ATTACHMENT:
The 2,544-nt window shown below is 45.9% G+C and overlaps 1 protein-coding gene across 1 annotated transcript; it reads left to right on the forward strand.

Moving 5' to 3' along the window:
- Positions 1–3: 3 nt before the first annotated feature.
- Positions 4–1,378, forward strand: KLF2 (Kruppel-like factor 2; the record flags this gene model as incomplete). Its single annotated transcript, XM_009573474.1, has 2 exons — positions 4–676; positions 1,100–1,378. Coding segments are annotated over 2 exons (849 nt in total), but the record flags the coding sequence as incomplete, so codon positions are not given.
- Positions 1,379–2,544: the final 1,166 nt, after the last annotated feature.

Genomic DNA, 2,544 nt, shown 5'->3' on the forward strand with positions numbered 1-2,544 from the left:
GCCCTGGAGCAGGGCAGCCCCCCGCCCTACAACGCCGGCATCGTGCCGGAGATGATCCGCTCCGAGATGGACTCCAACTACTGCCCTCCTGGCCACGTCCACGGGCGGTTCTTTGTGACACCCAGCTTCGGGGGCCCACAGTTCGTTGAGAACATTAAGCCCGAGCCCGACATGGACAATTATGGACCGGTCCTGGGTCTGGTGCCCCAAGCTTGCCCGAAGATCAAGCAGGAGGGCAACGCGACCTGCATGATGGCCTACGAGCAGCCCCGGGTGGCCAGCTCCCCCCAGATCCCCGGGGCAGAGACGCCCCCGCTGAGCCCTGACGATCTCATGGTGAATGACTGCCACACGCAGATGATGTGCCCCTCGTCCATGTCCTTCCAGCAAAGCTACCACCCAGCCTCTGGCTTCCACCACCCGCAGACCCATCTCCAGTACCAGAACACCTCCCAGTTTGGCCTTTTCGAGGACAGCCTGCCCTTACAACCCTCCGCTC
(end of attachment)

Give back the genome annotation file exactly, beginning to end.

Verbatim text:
The 2,544-nt window shown below is 45.9% G+C and overlaps 1 protein-coding gene across 1 annotated transcript; it reads left to right on the forward strand.

Moving 5' to 3' along the window:
- Positions 1–3: 3 nt before the first annotated feature.
- Positions 4–1,378, forward strand: KLF2 (Kruppel-like factor 2; the record flags this gene model as incomplete). Its single annotated transcript, XM_009573474.1, has 2 exons — positions 4–676; positions 1,100–1,378. Coding segments are annotated over 2 exons (849 nt in total), but the record flags the coding sequence as incomplete, so codon positions are not given.
- Positions 1,379–2,544: the final 1,166 nt, after the last annotated feature.

Genomic DNA, 2,544 nt, shown 5'->3' on the forward strand with positions numbered 1-2,544 from the left:
GCCCTGGAGCAGGGCAGCCCCCCGCCCTACAACGCCGGCATCGTGCCGGAGATGATCCGCTCCGAGATGGACTCCAACTACTGCCCTCCTGGCCACGTCCACGGGCGGTTCTTTGTGACACCCAGCTTCGGGGGCCCACAGTTCGTTGAGAACATTAAGCCCGAGCCCGACATGGACAATTATGGACCGGTCCTGGGTCTGGTGCCCCAAGCTTGCCCGAAGATCAAGCAGGAGGGCAACGCGACCTGCATGATGGCCTACGAGCAGCCCCGGGTGGCCAGCTCCCCCCAGATCCCCGGGGCAGAGACGCCCCCGCTGAGCCCTGACGATCTCATGGTGAATGACTGCCACACGCAGATGATGTGCCCCTCGTCCATGTCCTTCCAGCAAAGCTACCACCCAGCCTCTGGCTTCCACCACCCGCAGACCCATCTCCAGTACCAGAACACCTCCCAGTTTGGCCTTTTCGAGGACAGCCTGCCCTTACAACCCTCCGCTC